We have officially begun our travels now. Aside from a bumpy first day on Hawk Channel and a little shower a few days later, the trip has gone well. We followed a route familiar to us, spending that first night at Rodriguez Key. We turned into Angel Fish Creek the next day to enjoy a nice sail up Biscayne Bay to Miami and anchored near South Beach, a place we’ve often used.
Getting ashore in our dinghy at South Beach is no longer easy. Most of the places previously used by us and other boaters are no longer available. We tied our dinghy to a dock by the police station which has a 30-minute limit. We managed in that short time to give Maddie a walk, and Sandra was able to get to Publix to pick up a few items as well.
As on past trips, the change of scenery is dramatic as we approached Miami from the keys. Upon leaving South Beach we continued up the protective ICW the next day to another favored anchorage in Sunrise Bay in Fort Lauderdale. The views of Fort Lauderdale from the water are dramatically different from those of land travel. Waterways have lots of traffic from small fishing vessels to 200 foot yachts to water taxis and fuel boats. The shoreline offers a mix of twenty to thirty story condos to multimillion-dollar homes and marinas securing boats, most of which are 50 to 200 feet long. We also passed a few parks and outdoor restaurants right along the Waterway.
As we continued north to the Palm Beach area, the homes along the Waterway were larger and had more land around them. I couldn’t help but wonder about the growing disparity between average people and the very wealthy. We passed by literally hundreds of houses that were in the multimillion-dollar range.
The most modest accommodations were condos that were likely pricey for us ordinary folk. Driving down here one doesn’t see this, much of it being within gated communities so out of sight to average people. But on the water, it’s in your face for nearly 100 miles. Enough of that. For all I know, they look out at us on the water and wish they could do what we do.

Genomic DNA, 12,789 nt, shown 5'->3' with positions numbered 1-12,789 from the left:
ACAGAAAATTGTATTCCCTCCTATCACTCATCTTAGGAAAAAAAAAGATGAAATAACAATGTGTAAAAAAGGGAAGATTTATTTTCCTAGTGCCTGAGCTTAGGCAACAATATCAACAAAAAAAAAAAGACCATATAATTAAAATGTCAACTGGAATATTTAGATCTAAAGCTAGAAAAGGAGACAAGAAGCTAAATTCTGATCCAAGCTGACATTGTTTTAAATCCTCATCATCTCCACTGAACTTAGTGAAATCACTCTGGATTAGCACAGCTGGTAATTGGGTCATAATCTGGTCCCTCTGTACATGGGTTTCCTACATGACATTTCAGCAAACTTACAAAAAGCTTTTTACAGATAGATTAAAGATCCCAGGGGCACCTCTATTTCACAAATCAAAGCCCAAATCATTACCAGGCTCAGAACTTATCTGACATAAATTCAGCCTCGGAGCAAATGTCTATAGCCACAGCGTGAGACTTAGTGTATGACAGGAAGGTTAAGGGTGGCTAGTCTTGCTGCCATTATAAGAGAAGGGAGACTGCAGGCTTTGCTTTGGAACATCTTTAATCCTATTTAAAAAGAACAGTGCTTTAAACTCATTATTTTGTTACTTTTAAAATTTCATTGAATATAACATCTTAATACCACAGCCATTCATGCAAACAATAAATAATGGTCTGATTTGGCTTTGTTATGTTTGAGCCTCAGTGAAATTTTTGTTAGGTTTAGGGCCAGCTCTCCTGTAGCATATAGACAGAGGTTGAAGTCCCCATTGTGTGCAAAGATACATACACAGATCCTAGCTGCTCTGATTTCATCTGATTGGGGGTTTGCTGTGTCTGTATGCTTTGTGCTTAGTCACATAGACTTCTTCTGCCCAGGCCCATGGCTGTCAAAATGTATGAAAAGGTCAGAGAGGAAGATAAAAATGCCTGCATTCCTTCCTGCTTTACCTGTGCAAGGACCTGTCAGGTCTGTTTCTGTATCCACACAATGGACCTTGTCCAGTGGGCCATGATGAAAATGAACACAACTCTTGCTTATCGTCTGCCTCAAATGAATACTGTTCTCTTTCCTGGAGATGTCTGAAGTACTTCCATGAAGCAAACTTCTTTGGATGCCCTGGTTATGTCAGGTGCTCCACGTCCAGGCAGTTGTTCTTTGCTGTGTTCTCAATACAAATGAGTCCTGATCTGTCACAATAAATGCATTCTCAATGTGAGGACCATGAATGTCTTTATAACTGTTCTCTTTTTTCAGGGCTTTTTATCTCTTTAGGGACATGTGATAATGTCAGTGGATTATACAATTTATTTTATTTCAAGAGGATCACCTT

After sailing through this interesting stretch while we also dealt with nearly 30 bridges, most having a specific opening schedule that we had to meet, we ended the day near the Lake Worth inlet (Palm Beach) and Peanut Island. Since our next day of travel would be short and only included six bridge openings, we decided to dinghy to Peanut Island (It’s now a city park.) and walk around the perimeter to see how it held up after Irma. This is quite a nice spot with a path around it, several sandy beaches, a campground, and an artificial reef for snorkeling. Some readers may remember our earlier visit here a couple of years ago when we ended up snorkeling with a pair of manatees.
After this pleasant time ashore, we were back on our northern travels. Still on the ICW, we passed by more exotic homes. We enjoyed a quiet evening in one of our favourite anchorages in Hobe Sound which, as usual, we had pretty much all to ourselves. The next day was another beauty with some wind to help us along all the way to Vero Beach. Upon arrival we were surprised to find that the moorings were full. We’d be required to raft up with another boat. A few moorings even had three boats attached. We like being by ourselves as much as possible, which is one reason moorings have appeal. But it turned out OK. We rafted with a pleasant Canadian couple who would be leaving their boat in a couple of days and not returning for a month. So for the better part of our stay we’d be alone on the mooring.
Having spent time here on several occasions in the past, we know our way around Vero. Since we had brought our car here earlier, we also had the ability to get around easily. We took care of provisioning, we got to the movies and took Maddie to her favourite beach for an evening run.
As with a number of other stops along the coast, Vero offers opportunities to see wildlife that call the coastal area home. On this particular occasion, the dolphins were in evidence on a daily basis among the moored boats. On a couple of days, two or three would spend a good part of the day in one area. As we’d dinghy by, one or two would come a bit closer, apparently checking us out. Perhaps our electric dinghy motor made an unusual noise that had to be investigated.
We also drove north to the Kennedy Space Center for a day. What a great place to visit! We saw several rockets on display and got to walk around the shuttle Atlantis. There were two IMAX movies that were both great as well as deep space shots from the Hubble telescope. One the real highlights was learning about the plans for a manned Martian trip, and we got to see the spacecraft they’d be using. For anyone who can get there, this would be something not to miss.
So our boat is now loaded with food,water, and fuel. We’ve taken our car down to West Palm Beach to my sister’s where it will stay till our return in the fall. We are ready to continue our journey north a bit further. We’ve checked the tides, the weather and the charts. Tomorrow looks good. We are ready.